The answer is on our plates | Inquirer Opinion

The answer is on our plates

12:05 AM August 17, 2016

My friend told me that her dad is in the early stages of heart disease. I was sad to hear it, but not surprised: He, like many other Filipinos, does not eat well. According to a recent analysis, the Philippines’ rate of meat consumption is one of the fastest-growing in the world, and the country is expected to be among the top 10 consumers of beef, pork and chicken within five years.

Four years ago, the government reported that Filipinos were eating animal-based foods at an alarming rate: Between 1978 and 2008, average per capita meat consumption jumped 152 percent, from 23 grams to 58 grams a day, and poultry consumption jumped 257 percent, from 7 grams to 25 grams a day.


If we don’t reverse this trend, the human health consequences will be dire. Eating meat has been linked to higher rates of heart disease—the leading cause of death in the Philippines—as well as cancer, diabetes, and stroke.

In a report published last year, the World Health Organization (WHO) classified processed meat as “carcinogenic to humans,” which means that foods such as sausage and bacon now carry the same classification as tobacco and asbestos. The WHO report also warned that all red meats are “probably carcinogenic,” and that eating just 50 grams of processed meat a day—that’s less than two slices of bacon—increases one’s likelihood of developing colorectal cancer by 18 percent. The health risk is clear, yet you can go to any grocery store in the Philippines and find what seems to be the world’s largest selection of hot dogs.


In our growing economy and globalized world, many people are drawn to the unhealthy, animal-based eating pattern that’s common in countries like the United States, whose national health is in decline. Meat consumption is also soaring in China, where an estimated 100 million people have diabetes, more than any other nation in the world. Concerned about its citizens’ eating habits, the Chinese government recently issued new dietary guidelines and launched a public-awareness campaign designed with the intent to reduce the consumption of beef, pork and chicken by 50 percent.

The Philippines should do the same, but instead of waiting on the government, Filipinos can do something now to improve their health: Go vegan.

Nutritious vegan foods are completely free of cholesterol, typically low in saturated fat, and high in complex carbohydrates, cancer-fighting phytochemicals, and artery-cleansing fiber. One study found that eating only plant-based foods lowers the risk of developing prostate cancer by 35 percent.

Switching to plant-based foods would also help reverse another unhealthy trend: insufficient fruit and vegetable intake. Between 1978 and 2008, Filipinos’ consumption of disease-fighting fruits and vegetables dropped by 48 percent and 24 percent, respectively.

“The impact of [chronic] diseases should not be underestimated,” says Janette Garin, MD, a former health secretary. “Exercise, healthy eating with the inclusion of fruits and vegetables, plus adequate sleep should be encouraged.”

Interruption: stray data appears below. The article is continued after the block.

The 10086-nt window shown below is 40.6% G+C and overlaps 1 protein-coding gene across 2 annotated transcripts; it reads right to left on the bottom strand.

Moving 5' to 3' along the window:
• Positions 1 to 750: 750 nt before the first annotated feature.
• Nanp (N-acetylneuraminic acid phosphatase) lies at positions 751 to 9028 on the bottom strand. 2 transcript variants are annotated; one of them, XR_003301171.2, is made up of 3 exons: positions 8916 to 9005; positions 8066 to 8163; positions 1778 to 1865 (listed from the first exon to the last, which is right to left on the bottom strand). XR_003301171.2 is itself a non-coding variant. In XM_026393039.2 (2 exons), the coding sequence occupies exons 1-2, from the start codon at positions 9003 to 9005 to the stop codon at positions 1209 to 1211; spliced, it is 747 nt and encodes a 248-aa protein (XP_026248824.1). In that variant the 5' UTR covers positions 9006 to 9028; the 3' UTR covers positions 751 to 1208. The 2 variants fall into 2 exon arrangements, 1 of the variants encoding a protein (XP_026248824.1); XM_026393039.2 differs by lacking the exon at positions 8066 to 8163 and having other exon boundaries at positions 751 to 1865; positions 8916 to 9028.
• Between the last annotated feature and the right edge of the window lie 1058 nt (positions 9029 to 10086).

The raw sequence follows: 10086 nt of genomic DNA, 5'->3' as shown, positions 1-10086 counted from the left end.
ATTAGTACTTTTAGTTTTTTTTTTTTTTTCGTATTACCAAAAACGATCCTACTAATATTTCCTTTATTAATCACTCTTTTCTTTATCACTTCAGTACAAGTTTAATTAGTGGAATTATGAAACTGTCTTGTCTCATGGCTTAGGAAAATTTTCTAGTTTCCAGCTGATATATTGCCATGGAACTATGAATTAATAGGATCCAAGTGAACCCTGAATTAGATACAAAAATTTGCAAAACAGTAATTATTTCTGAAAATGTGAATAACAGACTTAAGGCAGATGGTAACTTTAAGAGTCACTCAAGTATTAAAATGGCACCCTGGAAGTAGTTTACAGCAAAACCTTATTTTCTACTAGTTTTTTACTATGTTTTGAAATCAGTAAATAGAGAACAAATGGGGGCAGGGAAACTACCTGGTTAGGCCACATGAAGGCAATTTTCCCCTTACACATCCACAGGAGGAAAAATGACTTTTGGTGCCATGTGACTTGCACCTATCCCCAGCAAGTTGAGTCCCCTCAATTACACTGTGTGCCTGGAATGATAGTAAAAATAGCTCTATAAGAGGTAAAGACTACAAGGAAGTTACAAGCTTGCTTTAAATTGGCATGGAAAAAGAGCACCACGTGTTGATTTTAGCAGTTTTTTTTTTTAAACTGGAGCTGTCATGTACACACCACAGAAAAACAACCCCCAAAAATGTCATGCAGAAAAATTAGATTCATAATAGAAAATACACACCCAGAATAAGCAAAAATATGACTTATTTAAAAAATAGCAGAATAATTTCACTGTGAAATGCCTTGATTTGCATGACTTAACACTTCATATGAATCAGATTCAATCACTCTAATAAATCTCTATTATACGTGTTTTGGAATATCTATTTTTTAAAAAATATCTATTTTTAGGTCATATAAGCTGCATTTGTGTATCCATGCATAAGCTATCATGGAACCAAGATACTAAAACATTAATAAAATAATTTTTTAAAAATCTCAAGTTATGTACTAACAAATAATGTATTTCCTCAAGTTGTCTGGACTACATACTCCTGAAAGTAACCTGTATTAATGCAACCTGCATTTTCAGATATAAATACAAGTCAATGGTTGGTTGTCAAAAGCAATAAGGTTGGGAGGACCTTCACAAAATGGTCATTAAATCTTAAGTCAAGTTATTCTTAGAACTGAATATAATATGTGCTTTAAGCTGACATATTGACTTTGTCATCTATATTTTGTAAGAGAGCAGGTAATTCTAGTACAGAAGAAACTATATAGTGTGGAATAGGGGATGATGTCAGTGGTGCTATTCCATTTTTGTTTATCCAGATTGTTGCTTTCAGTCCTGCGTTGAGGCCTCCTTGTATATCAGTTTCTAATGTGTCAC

But one of the most compelling reasons to go vegan is to help stop the suffering inherent in producing every piece of animal flesh that we serve on our tables. More than 800 million animals are killed for food in the Philippines each year, and the vast majority of them endure lives of misery and deprivation before being sent to slaughter.

More than 20 million pigs are killed in the Philippines every year. Before being sent to slaughter, they are castrated, their ears are notched, the ends of their teeth are clipped off, and their tails are chopped off—all without any painkillers. On the killing floor, they are electrically shocked and hung upside down, and then workers slit their throats and throw them into boiling water, often while they’re still conscious.


Chickens are crammed by the tens of thousands into filthy warehouses. As a result of crowded conditions and genetic manipulation that encourages unnatural growth, they often develop crippling bone disorders, ammonia burns, and ulcerated feet. To prevent stressed-out chickens from harming one another in the egg industry, farmers use hot blades to cut off the ends of their beaks when they are still just chicks.

Raising and killing billions of animals every year accounts for at least 51 percent of greenhouse-gas emissions worldwide, according to the Worldwatch Institute. The methane that animals produce is a leading contributor to climate change, as are the fossil fuels required to run factory farms, grow and fertilize feed crops, haul animals to slaughterhouses, and ship their flesh and body parts around the world.

According to researchers at the University of Oxford, we can reduce our individual carbon footprint by 60 percent just by eating food that comes from plants. The United Nations has stated that a global shift toward vegan eating is necessary to combat the worst consequences of climate change.

* * *

Peta (People for the Ethical Treatment of Animals) Asia has just published the second edition of its vegan starter kit, and you can order it for free on our website. I’ll be giving one to my friend’s dad. If he’s open to going vegan, it could save his life. But even if he isn’t, we can all help animals, ourselves, and the environment by eating more plant-based foods, and we can start with our next meal. There’s no time like the present to start saving the world.

Jason Baker is Peta Asia’s vice president of international campaigns. To get involved with Peta’s work in the Philippines, please visit or call 8175292.

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TAGS: food, health, Meat, meat consumption, nutrition, People for the Ethical Treatment of Animals, peta, vegan
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